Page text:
I recently signed what I’ve been assured will be my last tuition check.
My younger son, who is finishing up grad school, looked at me with a mixture of bemusement and annoyance when I referred to it as “my day of jubilee,” but who wouldn’t celebrate having such a big expense removed from their annual budget?
Also, I’m happy because it’s been a good investment. I’m proud of my son’s accomplishment. He knows what he wants to do (teach), has gotten enough field experience to show that he’s good at it, and most important of all, he enjoys it. Unfortunately, too many members of his generation are leaving school without such a strong sense of direction.
Worse still, what they lack in direction, they more than make up for in student-loan debt. Total student-loan debt outstanding in America exceeds $1.2 trillion. By the way, this is everyone’s problem, not just a burden on the people who owe that money. $1 trillion of that debt is guaranteed by Uncle Sam, and banks are having to write off bad loans at an accelerating pace. If you are wondering where the next financial crisis could come from, this may be it.
How did we get in this mess? The uninviting employment environment of the past few years is one reason. The unemployment rate for people aged 20 to 24 is still 11.1 percent, or roughly twice what it is for people aged 25 or above. With jobs this hard to find, young people often feel that going back to school is an alternative.
What strongly feeds into this is the proliferation of education as big business. For-profit schools have long been with us, but never before has there been such a preponderance of schools where the only entrance requirement is that your check clears.
Between a generation at loose ends and aggressive education marketing, the explosion of student debt is a natural outcome.
Of course, I’m not against education. My career wouldn’t have been possible without it and, as I mentioned, I feel my son’s undergraduate and post-graduate programs have been good investments. However, just as I can be happily married but recognize that a lot of marriages are bad ideas, I can believe generally in education yet see that too many people make the wrong choices about what education to pursue, how much to pursue, and how much debt to take on in the process.
So, here is a list of suggestions for anyone to consider before they sign up for their next educational program:
- Work first, then study. A little time working between high school and college — and then between undergraduate and graduate programs — can have multiple benefits. It can teach you what kind of effort is necessary to get by in the world, it can give you some insight into what you do and do not like to do, and it can help you build up a financial war chest so less of your education will have to be financed with loans.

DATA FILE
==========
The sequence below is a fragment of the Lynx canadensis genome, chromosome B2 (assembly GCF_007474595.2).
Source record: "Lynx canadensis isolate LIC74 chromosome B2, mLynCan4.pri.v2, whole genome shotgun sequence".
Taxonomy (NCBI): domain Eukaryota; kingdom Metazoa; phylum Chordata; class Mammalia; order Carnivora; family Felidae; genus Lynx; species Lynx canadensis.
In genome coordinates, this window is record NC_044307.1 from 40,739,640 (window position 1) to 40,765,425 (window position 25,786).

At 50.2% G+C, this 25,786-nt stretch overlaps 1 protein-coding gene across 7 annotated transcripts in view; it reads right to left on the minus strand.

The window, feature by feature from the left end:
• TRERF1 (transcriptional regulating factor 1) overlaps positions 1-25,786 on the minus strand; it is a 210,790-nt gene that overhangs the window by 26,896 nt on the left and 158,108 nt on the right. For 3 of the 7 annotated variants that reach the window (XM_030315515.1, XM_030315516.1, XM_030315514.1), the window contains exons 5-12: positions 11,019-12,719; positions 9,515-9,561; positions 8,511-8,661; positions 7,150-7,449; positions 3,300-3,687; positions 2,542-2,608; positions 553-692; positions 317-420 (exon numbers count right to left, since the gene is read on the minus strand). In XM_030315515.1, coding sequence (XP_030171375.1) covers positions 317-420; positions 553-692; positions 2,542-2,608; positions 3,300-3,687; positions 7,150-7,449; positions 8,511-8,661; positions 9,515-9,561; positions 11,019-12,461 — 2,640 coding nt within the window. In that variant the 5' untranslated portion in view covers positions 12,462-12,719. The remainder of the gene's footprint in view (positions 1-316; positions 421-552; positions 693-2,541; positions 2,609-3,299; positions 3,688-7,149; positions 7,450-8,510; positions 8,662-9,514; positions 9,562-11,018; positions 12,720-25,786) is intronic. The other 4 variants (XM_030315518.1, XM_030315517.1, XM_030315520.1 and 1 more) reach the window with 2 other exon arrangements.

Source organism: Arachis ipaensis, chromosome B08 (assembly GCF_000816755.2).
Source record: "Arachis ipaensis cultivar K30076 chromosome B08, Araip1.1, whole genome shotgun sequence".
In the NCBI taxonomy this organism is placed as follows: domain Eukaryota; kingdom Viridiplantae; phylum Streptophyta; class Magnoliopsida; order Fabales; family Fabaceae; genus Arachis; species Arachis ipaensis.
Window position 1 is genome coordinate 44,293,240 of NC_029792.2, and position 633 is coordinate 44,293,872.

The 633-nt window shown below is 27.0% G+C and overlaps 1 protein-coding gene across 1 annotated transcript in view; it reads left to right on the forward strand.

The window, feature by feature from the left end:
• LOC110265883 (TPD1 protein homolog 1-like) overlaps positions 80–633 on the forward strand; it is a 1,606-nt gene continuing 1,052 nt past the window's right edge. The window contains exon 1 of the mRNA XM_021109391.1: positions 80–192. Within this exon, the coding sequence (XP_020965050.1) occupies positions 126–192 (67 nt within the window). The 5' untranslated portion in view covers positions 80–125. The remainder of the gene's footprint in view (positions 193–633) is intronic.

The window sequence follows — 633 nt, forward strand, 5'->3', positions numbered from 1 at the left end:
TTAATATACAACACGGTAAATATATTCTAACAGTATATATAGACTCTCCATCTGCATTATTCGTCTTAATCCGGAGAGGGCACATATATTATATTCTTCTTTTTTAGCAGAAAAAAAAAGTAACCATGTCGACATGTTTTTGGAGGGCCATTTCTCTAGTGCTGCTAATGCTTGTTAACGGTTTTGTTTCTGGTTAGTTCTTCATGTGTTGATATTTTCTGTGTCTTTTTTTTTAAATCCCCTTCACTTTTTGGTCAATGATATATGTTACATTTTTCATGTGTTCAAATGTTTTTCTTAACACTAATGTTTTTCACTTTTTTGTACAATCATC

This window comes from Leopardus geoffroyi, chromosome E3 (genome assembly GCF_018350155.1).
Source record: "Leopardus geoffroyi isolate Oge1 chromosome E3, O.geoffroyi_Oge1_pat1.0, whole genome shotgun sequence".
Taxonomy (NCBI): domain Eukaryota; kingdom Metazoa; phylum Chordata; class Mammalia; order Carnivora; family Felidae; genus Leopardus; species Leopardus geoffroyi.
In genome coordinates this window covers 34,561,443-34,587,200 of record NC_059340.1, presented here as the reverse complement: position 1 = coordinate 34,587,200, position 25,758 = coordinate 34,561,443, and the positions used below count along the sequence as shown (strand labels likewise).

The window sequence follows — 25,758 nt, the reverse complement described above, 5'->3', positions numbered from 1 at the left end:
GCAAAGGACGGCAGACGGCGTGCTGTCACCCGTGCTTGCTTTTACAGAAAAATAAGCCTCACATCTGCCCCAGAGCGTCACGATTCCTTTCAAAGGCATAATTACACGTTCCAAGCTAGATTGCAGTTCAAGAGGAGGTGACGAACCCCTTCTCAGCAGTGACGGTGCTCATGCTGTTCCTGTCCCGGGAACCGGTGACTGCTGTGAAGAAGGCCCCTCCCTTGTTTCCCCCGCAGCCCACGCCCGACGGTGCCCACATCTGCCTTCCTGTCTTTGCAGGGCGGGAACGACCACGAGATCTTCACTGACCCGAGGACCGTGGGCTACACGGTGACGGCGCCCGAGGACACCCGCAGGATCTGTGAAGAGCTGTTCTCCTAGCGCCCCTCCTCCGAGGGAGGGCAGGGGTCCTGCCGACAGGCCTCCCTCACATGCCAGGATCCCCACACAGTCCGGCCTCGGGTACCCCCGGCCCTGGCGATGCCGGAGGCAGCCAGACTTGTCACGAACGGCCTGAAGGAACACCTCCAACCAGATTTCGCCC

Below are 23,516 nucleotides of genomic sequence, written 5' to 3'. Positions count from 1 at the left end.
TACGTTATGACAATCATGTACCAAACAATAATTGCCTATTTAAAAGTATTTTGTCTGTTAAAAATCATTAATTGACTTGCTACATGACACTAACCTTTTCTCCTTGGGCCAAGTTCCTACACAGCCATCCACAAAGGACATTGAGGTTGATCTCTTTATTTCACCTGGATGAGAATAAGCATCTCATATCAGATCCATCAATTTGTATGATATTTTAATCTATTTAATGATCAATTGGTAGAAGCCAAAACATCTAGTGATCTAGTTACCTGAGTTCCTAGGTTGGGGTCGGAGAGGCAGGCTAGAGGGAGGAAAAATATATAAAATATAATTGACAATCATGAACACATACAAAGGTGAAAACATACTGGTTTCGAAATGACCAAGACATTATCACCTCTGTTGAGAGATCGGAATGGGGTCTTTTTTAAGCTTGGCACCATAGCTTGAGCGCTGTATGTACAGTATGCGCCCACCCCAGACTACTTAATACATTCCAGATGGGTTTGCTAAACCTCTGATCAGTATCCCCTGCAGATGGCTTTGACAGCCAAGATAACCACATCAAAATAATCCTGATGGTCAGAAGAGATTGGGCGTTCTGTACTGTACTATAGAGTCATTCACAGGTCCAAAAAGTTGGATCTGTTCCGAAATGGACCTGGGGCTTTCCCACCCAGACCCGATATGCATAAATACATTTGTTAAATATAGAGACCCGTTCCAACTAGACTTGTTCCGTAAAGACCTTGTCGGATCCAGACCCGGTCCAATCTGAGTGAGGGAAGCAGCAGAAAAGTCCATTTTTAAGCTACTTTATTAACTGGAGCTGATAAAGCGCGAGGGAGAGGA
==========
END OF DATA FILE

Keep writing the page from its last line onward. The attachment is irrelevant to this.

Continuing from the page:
- Consider state schools. According to data from the College Board (you know, the SAT people), tuition for in-state students at four-year public colleges is typically less than a third of the cost at private, not-for-profit schools.
- Use a targeted approach. Don’t be vague about your choices. Find out what jobs are in demand, and then what qualifications are necessary for those jobs. This will help give your education a sense of direction.
- Exhaust all other financial aid options before borrowing. According to the College Board, the average student at a four-year public school only pays about a third of the published sticker price after scholarships and grants are considered. The government website www.FAFSA.gov is a good place to start finding out about your financial aid options.
- Look at a repayment schedule before signing up for any loan. This goes for student loans, and any other borrowing you do for the rest of your life: Before you borrow, look at what it’s going to take to pay the money back, and figure out whether you are realistically going to be able to do that.
- Expand your job search. Employment conditions vary greatly from state to state, and even from town to town. Before you assume that going back to school is the only option for you, consider whether relocating would improve your job prospects.
- Don’t use school to hide from reality. A tough job market has made the contrast between the sheltered environment of college and the harsh realities of the workplace all the more severe. In some ways, leaving school is like the final end of your childhood — but once you get over the shock, most realize that’s a good thing.
The world of knowledge offered by academic institutions is a wonderful thing, but perhaps one of the best lessons you can ever learn is how to be a smart consumer. Making responsible financial decisions about college is a good place to start.